COMPTON — New Wilmington Arms, a housing project so notorious as a drug bazaar that one city councilman says it should be demolished, is for sale.
Its owners, Goldrich & Kest, say that after a decade of trying to turn the troubled project around, they are throwing in the towel.
"We're exhausted," said Robert Hirsch, the Goldrich & Kest partner in charge of the sale. "We've spent 10 years with it, and all we've been is kicked. We've not been able to do the turnaround that we have done with other projects we owned."
A collection of cocoa-colored buildings at the corner of Laurel Street and Wilmington Avenue, the project is home to about 1,000 people, most of them women and children on public assistance. At least seven of the 163 units are boarded up. Grass around the complex is dried and dying. Mattresses and other trash are strewn about.
Police, city officials and Goldrich & Kest agree that drug dealing has been the No. 1 problem at Wilmington Arms for years.
"Everyone knows what goes on there," Councilman Maxcy D. Filer said with disgust. "I think we should proceed by declaring it a public nuisance and abate the nuisance by confiscating and demolishing it."
Four years ago, police records showed that in a 12-month period there were 63 drug-related arrests in or around the complex. On a recent Saturday morning, police conducted a surprise visit, armed with a search warrant and confidential information that pinpointed one apartment as having a cache of drugs. They did not find drugs in the apartment, but arrested three young men in the parking lot on charges of possessing drugs for sale.
In 1985, in an effort to force Goldrich & Kest to rid the project of dealers, the City Council passed a public nuisance ordinance that allows the city to go to court to confiscate and demolish a property if its owners will not take steps to evict dealers and renters who allow their apartments to be used for drug sales.
The city stopped short of going to court, however, when Goldrich & Kest, which owns more than 100 low-income housing projects around the state, promised to take steps to clean out the drug dealers. The firm, which bought the project in 1978 from an owner that had gone into default, said it would improve security, put in new lighting and remove the carports that often shielded drug transactions.
Goldrich & Kest took those measures, but Hirsch says the firm has run out of ideas for dealing with what he says is an escalating drug problem in inner-city areas.
"We have put forward a very substantial amount of money and our best efforts to date and it's entirely logical that a new broom with proven core (inner-city) experience . . . will do a much better job and give the tenants a much better environment," he said.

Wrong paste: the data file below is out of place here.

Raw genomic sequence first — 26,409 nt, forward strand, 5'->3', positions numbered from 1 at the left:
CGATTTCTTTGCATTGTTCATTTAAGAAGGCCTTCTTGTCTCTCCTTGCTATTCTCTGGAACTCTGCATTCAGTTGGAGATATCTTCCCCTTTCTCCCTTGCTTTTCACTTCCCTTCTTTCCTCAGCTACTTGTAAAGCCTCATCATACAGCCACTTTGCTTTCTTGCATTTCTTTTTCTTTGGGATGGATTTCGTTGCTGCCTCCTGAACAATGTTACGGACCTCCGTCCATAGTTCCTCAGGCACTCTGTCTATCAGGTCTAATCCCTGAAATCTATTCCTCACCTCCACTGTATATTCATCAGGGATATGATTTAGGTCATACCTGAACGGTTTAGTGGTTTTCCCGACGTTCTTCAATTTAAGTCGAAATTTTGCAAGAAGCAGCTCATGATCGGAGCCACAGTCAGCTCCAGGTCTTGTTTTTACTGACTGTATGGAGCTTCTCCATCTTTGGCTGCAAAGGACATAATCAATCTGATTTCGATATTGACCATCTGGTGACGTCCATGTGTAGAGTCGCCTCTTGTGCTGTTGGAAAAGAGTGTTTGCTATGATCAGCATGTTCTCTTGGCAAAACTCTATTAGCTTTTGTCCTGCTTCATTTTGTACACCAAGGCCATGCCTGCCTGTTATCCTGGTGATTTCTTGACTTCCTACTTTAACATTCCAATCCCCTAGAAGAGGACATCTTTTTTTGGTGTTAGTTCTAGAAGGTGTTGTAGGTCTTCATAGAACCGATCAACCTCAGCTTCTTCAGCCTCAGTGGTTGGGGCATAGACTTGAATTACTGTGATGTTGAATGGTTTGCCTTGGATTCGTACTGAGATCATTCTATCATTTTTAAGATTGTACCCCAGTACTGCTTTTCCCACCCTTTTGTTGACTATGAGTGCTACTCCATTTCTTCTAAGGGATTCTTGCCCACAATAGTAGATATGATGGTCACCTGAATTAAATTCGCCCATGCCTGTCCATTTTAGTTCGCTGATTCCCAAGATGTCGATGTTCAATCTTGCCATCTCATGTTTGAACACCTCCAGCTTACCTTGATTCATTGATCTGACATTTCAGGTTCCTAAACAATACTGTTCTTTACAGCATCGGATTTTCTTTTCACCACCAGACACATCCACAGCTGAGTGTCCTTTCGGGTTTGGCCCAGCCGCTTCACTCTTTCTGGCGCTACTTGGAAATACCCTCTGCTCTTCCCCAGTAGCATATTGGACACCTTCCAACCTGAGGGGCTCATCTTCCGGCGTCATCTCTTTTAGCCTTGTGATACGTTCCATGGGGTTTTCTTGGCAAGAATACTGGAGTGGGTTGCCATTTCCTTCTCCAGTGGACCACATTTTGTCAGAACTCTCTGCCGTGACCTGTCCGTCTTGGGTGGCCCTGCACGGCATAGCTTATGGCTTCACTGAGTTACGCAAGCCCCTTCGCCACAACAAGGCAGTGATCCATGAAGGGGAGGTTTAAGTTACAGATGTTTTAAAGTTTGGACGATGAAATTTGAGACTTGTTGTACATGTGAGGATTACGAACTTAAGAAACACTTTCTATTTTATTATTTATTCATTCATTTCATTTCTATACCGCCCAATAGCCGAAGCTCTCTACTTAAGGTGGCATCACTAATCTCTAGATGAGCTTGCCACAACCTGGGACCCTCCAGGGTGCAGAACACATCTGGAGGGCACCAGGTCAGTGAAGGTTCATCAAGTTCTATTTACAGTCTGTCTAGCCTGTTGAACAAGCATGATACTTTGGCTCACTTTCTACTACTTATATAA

Hirsch says that the firm has tried many times to evict drug dealers who are tenants and tenants who allow dealers to use their apartments. But the firm has been stymied, he says, because the courts are reluctant to evict people.
Filer and City Housing Director Ambrose Stevens are skeptical of Goldrich & Kest's efforts to clean out Wilmington Arms. They point out that the firm owns another low-income project on Rosecrans Avenue--Douglas Park Apartments--that is a model of civility. Police say they have had no trouble with drugs there.
Hirsch says the three-story design of Wilmington Arms, with interior hallways, makes it difficult to properly police. Goldrich & Kest build most of the projects they own, but did not build Wilmington Arms, Hirsch said. A much better living and policing environment can be created in a garden-style project in which all the units open onto the outside, he said.
Stevens said Goldrich & Kest's management team is not adequate. "Under the proper management it is not going to be in the condition that it is," he said.
The firm has a buyer for the project. The purchasing syndicate includes Paul Saben, a Sepulveda investor, and Robert Fillet, an investor from Newport Beach. They have recruited a management firm, Alpha Property, which they say can operate the complex properly.
'Bargain Sale' Considered
City officials, however, are considering exercising options under a new federal program that would increase the city's share of the money to be made on the housing project sale. Known as a "bargain sale," the federal program is designed to promote low-income housing investment and the rehabilitation of troubled projects.
The program requires that the project be sold to a public agency such as a city or to a charitable organization. The city or the charity would immediately sell to a specified buyer at a higher price. To sweeten the deal financially for the buyer and seller, the original seller would get a charitable deduction and the eventual buyer would get tax credits, which are, theoretically, supposed to allow the buyer to have money left over for rehabilitation.
Higher Price Sought